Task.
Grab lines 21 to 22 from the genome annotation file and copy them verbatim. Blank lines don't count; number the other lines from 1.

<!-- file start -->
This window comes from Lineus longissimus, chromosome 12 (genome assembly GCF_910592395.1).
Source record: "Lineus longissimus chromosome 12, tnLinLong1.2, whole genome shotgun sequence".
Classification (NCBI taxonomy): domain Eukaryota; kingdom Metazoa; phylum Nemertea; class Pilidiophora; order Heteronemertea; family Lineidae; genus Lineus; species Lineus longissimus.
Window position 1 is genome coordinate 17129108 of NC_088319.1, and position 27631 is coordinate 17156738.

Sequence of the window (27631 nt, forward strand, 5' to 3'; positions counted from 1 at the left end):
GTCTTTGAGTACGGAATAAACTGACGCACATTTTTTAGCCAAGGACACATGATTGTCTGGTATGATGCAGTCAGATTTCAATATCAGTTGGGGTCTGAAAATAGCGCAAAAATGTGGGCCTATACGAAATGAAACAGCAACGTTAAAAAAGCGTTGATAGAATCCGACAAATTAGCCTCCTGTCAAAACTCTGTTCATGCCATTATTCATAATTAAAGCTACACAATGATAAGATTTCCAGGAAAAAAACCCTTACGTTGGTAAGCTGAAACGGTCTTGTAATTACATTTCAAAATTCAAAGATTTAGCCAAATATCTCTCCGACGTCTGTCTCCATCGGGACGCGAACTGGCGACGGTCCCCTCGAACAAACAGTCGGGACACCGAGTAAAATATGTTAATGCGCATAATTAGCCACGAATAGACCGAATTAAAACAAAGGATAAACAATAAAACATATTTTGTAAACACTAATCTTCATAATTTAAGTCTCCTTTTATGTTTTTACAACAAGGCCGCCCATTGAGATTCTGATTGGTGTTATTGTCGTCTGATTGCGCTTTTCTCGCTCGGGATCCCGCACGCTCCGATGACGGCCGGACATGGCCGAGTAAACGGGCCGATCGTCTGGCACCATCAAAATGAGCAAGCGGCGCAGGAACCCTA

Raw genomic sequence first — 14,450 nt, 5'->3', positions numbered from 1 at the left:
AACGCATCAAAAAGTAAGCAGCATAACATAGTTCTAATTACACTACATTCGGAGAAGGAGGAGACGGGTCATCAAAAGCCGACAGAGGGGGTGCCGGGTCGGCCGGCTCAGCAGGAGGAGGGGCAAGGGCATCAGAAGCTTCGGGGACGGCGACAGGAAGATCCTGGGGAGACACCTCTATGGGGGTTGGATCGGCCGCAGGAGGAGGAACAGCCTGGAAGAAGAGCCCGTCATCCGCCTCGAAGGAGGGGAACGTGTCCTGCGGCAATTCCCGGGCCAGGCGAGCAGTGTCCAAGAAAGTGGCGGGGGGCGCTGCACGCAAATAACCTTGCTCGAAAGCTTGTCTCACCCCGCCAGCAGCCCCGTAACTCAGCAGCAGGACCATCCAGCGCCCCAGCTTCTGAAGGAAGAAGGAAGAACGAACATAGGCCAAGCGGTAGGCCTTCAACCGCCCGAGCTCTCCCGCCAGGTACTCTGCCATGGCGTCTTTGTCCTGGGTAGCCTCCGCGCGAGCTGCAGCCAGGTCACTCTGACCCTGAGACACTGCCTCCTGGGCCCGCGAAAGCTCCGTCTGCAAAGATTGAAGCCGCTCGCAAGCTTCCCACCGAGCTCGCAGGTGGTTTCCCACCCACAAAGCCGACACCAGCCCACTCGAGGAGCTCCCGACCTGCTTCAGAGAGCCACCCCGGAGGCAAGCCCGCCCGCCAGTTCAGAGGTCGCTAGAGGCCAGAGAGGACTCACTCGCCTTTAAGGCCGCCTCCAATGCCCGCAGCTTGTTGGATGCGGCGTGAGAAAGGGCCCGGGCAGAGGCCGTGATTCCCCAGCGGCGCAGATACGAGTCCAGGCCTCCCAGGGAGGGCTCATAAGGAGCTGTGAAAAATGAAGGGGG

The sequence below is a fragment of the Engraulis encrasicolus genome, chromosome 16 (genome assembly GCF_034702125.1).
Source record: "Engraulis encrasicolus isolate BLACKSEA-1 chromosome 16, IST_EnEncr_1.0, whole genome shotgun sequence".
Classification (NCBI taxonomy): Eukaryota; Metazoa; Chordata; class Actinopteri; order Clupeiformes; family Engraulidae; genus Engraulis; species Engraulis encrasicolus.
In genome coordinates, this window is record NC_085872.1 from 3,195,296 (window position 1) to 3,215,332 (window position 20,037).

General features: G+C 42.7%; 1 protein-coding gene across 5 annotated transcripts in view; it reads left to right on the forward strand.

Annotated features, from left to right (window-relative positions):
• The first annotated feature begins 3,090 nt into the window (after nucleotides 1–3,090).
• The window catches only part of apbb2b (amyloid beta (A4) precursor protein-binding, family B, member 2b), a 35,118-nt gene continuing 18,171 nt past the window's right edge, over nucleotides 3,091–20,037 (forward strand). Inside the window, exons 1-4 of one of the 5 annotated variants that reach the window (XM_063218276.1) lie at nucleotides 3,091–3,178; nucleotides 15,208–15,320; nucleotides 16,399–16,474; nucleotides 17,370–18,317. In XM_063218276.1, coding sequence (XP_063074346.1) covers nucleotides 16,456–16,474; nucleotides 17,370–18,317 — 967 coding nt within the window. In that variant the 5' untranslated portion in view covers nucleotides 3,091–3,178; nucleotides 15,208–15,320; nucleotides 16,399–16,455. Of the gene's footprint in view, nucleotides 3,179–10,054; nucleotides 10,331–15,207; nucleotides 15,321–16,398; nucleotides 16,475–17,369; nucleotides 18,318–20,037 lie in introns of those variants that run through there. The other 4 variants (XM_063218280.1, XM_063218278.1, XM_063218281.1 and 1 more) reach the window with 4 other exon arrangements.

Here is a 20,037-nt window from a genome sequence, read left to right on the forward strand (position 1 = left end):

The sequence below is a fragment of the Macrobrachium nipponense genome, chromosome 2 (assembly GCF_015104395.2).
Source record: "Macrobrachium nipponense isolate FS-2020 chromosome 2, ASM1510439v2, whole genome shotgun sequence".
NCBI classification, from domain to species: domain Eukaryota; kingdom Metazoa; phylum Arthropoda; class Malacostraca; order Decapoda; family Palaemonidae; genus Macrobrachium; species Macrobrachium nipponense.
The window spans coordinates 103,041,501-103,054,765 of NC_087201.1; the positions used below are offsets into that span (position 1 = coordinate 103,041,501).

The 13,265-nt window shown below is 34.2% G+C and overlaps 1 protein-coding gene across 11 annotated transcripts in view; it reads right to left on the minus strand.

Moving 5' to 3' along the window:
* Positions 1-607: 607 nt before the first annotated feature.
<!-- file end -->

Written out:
The window spans coordinates 103,041,501-103,054,765 of NC_087201.1; the positions used below are offsets into that span (position 1 = coordinate 103,041,501).

The 13,265-nt window shown below is 34.2% G+C and overlaps 1 protein-coding gene across 11 annotated transcripts in view; it reads right to left on the minus strand.